THE TRUTH: For most gay people, coming out is a lifetime process. In any new situation or relationship, the gay person must decide how out to be. These situations can include simple activities (i.e. shopping, opening a joint checking account, picking out furniture, buying jewelry, taking your child to the doctor, attending parent night at school, or having company over to your home).
Myth #8: GLBTQ Persons Have No Interest In Spiritual Life Or Religious Identity.
THE TRUTH: Nothing could be further from the truth. GLBTQ persons were born into families that have connections, often very strong connections, to religious traditions. GLBTQ persons therefore have elements of their identities that seek for an understanding of God and a belonging to a religious tradition. These longings and questions are part of every person’s identity.
The problem comes when certain religious traditions hold beliefs about homosexual identity or homosexually directed behavior that sees these behaviors or even this identity as wrong. There are passages in the Christian bible that condemn homosexual behavior. Some religious traditions (for example the Catholic tradition) hold that homosexual persons are valued, as are all persons; but that the sexual orientation is “disordered” and homosexual behavior is wrong. There are religious traditions that hold that that both the behavior and the person are to be condemned. There are also religious traditions that welcome homosexual persons and also hold that homosexual behavior is as good as heterosexual behavior.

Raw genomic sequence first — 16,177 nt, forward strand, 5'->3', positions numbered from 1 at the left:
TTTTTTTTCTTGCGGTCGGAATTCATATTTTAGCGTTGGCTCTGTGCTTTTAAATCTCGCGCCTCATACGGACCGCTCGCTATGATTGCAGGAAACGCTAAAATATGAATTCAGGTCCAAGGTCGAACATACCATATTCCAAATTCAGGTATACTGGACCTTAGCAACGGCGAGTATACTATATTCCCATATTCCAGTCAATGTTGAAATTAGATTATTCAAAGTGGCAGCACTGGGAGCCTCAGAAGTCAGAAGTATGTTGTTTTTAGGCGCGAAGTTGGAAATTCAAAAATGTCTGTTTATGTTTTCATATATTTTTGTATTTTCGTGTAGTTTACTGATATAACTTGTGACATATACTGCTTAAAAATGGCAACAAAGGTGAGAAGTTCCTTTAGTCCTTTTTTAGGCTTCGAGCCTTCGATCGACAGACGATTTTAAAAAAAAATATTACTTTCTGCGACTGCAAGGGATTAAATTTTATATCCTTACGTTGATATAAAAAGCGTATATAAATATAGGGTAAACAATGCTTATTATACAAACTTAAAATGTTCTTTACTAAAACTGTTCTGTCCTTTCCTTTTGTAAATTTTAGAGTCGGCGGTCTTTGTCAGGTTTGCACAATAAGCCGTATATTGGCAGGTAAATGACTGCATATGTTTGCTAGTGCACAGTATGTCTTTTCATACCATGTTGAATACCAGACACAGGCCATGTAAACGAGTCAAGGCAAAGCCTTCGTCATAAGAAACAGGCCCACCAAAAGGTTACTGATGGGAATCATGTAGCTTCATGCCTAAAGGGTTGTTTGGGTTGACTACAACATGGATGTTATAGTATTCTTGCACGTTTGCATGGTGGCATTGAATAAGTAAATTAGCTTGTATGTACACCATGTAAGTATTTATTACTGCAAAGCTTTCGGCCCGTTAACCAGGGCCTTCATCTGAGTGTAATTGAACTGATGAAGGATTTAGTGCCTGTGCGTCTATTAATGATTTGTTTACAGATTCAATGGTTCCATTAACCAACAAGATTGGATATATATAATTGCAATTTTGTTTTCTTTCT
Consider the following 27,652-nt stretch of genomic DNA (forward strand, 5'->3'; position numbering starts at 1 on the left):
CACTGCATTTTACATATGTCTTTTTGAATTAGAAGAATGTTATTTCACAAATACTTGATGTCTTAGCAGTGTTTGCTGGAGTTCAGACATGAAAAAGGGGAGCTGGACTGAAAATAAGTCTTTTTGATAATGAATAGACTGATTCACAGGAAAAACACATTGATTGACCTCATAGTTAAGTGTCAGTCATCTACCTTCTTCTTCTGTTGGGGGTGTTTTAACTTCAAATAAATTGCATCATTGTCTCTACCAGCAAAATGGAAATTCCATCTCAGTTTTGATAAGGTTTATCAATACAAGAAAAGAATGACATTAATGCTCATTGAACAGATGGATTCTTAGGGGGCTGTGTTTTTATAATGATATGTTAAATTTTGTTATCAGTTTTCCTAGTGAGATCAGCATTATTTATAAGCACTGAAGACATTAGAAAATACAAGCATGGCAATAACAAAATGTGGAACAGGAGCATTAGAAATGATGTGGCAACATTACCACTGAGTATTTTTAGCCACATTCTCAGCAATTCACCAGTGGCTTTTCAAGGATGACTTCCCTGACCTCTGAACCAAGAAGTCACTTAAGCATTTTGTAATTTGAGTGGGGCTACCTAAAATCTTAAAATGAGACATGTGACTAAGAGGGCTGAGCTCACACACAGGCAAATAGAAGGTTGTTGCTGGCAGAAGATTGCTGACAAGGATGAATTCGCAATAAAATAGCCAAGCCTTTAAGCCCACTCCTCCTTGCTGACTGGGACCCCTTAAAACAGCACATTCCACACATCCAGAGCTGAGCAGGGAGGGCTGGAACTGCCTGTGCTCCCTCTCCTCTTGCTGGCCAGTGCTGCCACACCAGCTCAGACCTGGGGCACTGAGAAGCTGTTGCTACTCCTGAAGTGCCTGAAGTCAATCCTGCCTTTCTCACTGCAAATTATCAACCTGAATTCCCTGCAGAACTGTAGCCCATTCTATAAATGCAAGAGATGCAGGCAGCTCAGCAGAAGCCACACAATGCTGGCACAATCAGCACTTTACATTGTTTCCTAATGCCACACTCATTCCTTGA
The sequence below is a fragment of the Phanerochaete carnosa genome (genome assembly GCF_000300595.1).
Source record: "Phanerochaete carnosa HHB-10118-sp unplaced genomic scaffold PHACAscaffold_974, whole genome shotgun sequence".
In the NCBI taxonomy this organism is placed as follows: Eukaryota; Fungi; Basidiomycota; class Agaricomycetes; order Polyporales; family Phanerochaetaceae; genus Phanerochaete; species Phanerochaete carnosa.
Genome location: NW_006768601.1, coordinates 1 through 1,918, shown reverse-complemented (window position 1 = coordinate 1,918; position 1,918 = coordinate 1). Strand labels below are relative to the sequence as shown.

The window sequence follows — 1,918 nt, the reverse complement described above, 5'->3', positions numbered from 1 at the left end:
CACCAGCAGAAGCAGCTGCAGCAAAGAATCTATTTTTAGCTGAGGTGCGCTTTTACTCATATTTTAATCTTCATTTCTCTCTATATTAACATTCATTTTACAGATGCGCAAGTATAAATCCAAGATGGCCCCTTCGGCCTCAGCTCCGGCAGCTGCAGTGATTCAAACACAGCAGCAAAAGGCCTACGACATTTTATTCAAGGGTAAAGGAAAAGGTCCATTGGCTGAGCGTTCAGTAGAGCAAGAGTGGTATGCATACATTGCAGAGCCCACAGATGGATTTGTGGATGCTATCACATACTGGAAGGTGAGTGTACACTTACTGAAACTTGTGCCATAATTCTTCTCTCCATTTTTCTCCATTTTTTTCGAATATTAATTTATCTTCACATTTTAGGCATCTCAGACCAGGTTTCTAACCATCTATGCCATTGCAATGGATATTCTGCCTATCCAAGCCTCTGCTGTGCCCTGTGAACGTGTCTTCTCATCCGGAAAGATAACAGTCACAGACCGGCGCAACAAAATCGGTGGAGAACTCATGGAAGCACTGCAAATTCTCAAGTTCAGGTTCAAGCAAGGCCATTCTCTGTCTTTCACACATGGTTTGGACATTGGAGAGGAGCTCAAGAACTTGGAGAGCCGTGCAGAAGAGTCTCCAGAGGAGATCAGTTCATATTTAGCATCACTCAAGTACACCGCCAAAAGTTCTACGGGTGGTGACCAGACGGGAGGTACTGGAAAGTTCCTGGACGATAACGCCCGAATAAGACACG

GLBTQ persons do sometimes experience conflict when the religious tradition in which they were raised condemns either their sexual behavior or their sexual orientation. Some leave their religious traditions and also leave off their search for spiritual meaning. However many GLBTQ persons continue their search for spiritual meaning either within a tradition that welcomes them, or within their own religious tradition. Even religious traditions that do not approve of homosexual behavior, nevertheless seek to welcome homosexual persons into their communities. The questions raised by this myth are not easily answered. Indeed some religious traditions are experiencing major divisions within their ranks around the position taken by their leaders on the issues of homosexual behavior and homosexual identity. What is important is that GLBTQ persons continue to give expression to their spiritual longings and ask the spiritual leaders they respect the hard questions.